How they work and why they usually don’t.
How they work and why they usually don’t
by Bill Landers
Dentistry is fortunate in having several highly effective systemic antibiotics for periodontal infections. About 85% of periodontal pathogens (Gram negative and positive anaerobic bacteria) are sensitive to metronidazole. The remainder are usually susceptible to amoxicillin. Very few species are resistant to both drugs. Nevertheless, they don’t seem to work nearly that well for patients, even in clinical studies. Why is that, since resistance is so rare?
To understand why, you need to know a little bit about how antibiotics work. Contrary to popular belief, antibiotics don’t kill bacteria on contact. If they did, you wouldn’t have to take them for a week. Antibiotics work slowly.
Most antibiotics are derived from natural compounds that microbes use in their fights for dominance. That’s a tricky proposition for bacteria. How do you make an enzyme that’s toxic enough to kill a neighbor but not yourself? The answer lies in subtlety rather than brute force. Instead of attacking the basic structures common to all bacterial cells, antibacterial toxins target minute variations in the thousands of different enzymes that different species use to build cell membranes, break down glucose, or copy their DNA.
Metronidazole, for instance, only reacts with an enzyme found exclusively in anaerobic species that helps them to uncoil their DNA prior to replication. Most anaerobic bacteria haven’t yet found a way to reproduce without that enzyme. That’s why resistance is so uncommon. It doesn’t kill them outright. By preventing reproduction, they slowly die out, but it takes about a week until they’re all dead … provided that the concentration stays high enough all seven days! And there’s the rub.
In order to inhibit anaerobic growth, metronidazole levels need to be at least 4.5 micrograms per milliliter (mg/mL). After taking the first dose, it takes 1-3 hours to reach an effective concentration in the blood, but it doesn’t stay that high for very long. The liver is constantly breaking it down, eliminating about half of it in eight hours. That’s why patient compliance is so important. In order to keep the level of metronidazole high enough to work, it has to be replaced every eight hours (if prescribing 250 mg) or 12 hours (if prescribing 500 mg).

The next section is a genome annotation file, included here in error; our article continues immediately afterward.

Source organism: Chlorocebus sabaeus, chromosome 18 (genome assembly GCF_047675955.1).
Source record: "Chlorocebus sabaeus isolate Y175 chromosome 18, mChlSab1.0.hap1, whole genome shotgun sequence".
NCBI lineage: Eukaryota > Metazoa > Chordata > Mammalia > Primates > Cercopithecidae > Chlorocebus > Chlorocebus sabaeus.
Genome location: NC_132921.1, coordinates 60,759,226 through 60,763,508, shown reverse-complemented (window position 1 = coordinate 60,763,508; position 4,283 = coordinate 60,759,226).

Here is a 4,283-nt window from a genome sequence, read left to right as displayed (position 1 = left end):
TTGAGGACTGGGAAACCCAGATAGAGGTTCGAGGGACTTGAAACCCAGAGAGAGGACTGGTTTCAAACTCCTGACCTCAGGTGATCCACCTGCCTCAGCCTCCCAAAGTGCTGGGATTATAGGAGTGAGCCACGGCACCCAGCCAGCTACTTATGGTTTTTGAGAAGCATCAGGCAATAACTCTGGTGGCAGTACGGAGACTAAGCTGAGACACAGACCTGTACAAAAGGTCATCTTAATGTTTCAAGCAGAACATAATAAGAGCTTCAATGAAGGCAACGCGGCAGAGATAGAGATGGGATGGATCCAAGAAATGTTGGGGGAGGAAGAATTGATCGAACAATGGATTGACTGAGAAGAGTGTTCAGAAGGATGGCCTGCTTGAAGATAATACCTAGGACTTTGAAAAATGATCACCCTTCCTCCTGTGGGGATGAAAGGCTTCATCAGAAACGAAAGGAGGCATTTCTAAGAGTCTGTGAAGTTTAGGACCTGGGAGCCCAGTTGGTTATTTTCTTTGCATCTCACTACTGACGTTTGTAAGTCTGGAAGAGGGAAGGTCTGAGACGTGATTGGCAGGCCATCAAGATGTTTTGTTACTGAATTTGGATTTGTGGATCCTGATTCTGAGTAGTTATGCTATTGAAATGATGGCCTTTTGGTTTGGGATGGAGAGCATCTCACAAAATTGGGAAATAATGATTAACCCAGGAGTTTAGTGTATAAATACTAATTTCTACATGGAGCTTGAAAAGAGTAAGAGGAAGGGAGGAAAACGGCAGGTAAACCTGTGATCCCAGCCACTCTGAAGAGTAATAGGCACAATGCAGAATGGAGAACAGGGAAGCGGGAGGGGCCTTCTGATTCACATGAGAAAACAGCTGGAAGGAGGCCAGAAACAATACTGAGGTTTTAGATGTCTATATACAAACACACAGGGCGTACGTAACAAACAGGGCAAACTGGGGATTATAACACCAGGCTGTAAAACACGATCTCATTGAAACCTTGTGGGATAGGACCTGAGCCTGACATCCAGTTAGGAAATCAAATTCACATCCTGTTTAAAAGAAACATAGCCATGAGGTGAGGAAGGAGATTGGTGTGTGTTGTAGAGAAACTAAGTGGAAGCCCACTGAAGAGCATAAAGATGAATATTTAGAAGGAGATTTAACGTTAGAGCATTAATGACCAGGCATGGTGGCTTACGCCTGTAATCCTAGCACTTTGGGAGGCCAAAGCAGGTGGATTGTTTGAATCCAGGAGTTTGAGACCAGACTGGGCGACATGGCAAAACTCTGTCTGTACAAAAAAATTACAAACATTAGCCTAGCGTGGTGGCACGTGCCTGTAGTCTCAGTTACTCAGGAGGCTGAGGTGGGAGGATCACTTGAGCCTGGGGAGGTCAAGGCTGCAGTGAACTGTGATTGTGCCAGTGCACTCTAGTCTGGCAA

If the level of antibiotic is not kept high, anaerobic bacteria will be back to their original populations very quickly because they can double their numbers every 4.8 hours when metronidazole drops below the critical threshold. In effect, miss a single dose and you might as well start over. They grow that fast.
That’s why metronidazole works almost perfectly in the lab but not in clinical practice. Most patients don’t take it properly and when I say most, I mean nearly all patients. According to a study in the International Journal of Antimicrobial Agents (Vol. 31, Issue 6, p. 531-536), for a typical “take three times a day” prescription, only one in 10 patients will be compliant, i.e., 9 out of 10 times, the antibiotic — even if it’s the right antibiotic — won’t be effective. That’s why, in hospitals, nurses bring you your pills in those little paper cups every few hours and watch to be sure you take it.
It’s also why you can’t just tell a patient, “Here, take this three times a day for a week.” You’ve got to be sure the patient understands why the antibiotic won’t work unless he or she takes it exactly as instructed. Every eight hours means every eight hours, not six or 10. It also means taking it without fail for an entire week. Miss one dose and the patient will need to start over.
By the way, instead of writing instructions as “tid” (three times daily), the American Pharmacists Association recommends writing “q8h” (every eight hours) and “q12h” (every 12 hours) instead of “bid” (twice daily). The 24-hour blood levels will be much more uniform than with the more vague instruction of “x times a day.”